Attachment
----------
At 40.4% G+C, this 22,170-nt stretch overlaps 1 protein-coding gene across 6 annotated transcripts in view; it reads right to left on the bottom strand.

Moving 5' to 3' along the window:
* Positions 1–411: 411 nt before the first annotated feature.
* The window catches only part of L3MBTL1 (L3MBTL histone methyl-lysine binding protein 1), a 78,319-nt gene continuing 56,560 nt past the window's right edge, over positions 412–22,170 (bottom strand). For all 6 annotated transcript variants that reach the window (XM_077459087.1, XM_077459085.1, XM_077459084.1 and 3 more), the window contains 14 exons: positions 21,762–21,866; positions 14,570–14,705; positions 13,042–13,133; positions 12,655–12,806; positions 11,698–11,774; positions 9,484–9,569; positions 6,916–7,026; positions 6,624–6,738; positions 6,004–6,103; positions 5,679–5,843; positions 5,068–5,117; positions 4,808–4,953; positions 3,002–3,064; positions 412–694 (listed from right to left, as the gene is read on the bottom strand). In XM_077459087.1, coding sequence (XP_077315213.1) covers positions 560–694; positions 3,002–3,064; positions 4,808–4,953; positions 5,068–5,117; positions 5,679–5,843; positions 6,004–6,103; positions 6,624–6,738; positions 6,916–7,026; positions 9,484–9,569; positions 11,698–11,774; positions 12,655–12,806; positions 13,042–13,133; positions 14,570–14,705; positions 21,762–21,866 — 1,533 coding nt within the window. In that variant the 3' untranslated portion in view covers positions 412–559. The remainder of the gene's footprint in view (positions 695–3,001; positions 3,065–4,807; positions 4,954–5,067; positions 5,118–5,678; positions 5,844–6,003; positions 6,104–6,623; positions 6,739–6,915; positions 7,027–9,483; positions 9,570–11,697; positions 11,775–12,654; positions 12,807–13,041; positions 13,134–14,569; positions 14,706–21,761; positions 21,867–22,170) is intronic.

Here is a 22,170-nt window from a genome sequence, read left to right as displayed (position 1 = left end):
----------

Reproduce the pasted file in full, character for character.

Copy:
At 40.4% G+C, this 22,170-nt stretch overlaps 1 protein-coding gene across 6 annotated transcripts in view; it reads right to left on the bottom strand.

Moving 5' to 3' along the window:
* Positions 1–411: 411 nt before the first annotated feature.
* The window catches only part of L3MBTL1 (L3MBTL histone methyl-lysine binding protein 1), a 78,319-nt gene continuing 56,560 nt past the window's right edge, over positions 412–22,170 (bottom strand). For all 6 annotated transcript variants that reach the window (XM_077459087.1, XM_077459085.1, XM_077459084.1 and 3 more), the window contains 14 exons: positions 21,762–21,866; positions 14,570–14,705; positions 13,042–13,133; positions 12,655–12,806; positions 11,698–11,774; positions 9,484–9,569; positions 6,916–7,026; positions 6,624–6,738; positions 6,004–6,103; positions 5,679–5,843; positions 5,068–5,117; positions 4,808–4,953; positions 3,002–3,064; positions 412–694 (listed from right to left, as the gene is read on the bottom strand). In XM_077459087.1, coding sequence (XP_077315213.1) covers positions 560–694; positions 3,002–3,064; positions 4,808–4,953; positions 5,068–5,117; positions 5,679–5,843; positions 6,004–6,103; positions 6,624–6,738; positions 6,916–7,026; positions 9,484–9,569; positions 11,698–11,774; positions 12,655–12,806; positions 13,042–13,133; positions 14,570–14,705; positions 21,762–21,866 — 1,533 coding nt within the window. In that variant the 3' untranslated portion in view covers positions 412–559. The remainder of the gene's footprint in view (positions 695–3,001; positions 3,065–4,807; positions 4,954–5,067; positions 5,118–5,678; positions 5,844–6,003; positions 6,104–6,623; positions 6,739–6,915; positions 7,027–9,483; positions 9,570–11,697; positions 11,775–12,654; positions 12,807–13,041; positions 13,134–14,569; positions 14,706–21,761; positions 21,867–22,170) is intronic.

Here is a 22,170-nt window from a genome sequence, read left to right as displayed (position 1 = left end):